The alarm clock has been ringing for 30 minutes and I’m still not ready to get myself out of bed and go to work. This is the week of PSSA’s— hours devoid of any real academic stimulation. The real lesson being learned: some bureaucrat who has less knowledge about education has more power to tell us what to do with our classes than we do. As I sit here watching the painstaking, dull, frustrating, and often tortuous process of test-taking, I can’t help but wonder: Isn’t there a better way to show the value of our nation’s children? The mechanistic government machine finds it ok to see our children as numbers on a page mixed in with millions of other number to use complicated and often faulty and biased statistical methods to show whether or not we’re giving our children a quality education. I can tell you the answer to that question without the test— we’re not.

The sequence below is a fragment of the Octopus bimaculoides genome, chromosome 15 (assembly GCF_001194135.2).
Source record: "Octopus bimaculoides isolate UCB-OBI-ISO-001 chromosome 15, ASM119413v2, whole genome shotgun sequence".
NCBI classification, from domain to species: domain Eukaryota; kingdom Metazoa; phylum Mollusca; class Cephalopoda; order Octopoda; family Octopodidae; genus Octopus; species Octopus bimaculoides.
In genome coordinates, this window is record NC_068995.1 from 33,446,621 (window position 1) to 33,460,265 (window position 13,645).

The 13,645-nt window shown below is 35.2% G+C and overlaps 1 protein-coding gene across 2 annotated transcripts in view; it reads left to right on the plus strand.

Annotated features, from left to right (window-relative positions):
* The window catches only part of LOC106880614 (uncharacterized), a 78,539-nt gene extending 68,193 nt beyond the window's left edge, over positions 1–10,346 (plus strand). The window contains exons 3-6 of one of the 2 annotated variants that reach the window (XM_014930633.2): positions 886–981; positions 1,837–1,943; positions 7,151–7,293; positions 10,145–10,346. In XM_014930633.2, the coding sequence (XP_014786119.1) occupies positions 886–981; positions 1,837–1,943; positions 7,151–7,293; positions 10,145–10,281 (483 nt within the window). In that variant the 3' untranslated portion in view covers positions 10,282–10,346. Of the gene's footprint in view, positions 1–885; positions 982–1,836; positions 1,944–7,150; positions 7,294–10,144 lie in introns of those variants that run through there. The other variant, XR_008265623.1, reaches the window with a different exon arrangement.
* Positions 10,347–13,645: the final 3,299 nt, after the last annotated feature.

The very basis of our educational system is wrought with inequity. Rather than seeing a child for what they really are and examining the whole person, we see them as a numeral that lies on a side of the line of succeeding or failing. It should come as no surprise that this is the end game of our educational systems. They are doing exactly what they have been designed to do— assimilate people into a culture of compliance and dismissing them if not. If we want something different then we need to step up and radically change the system. This might need to start with a deeper look into why and how we assess student learning.
What Are We Really Assessing?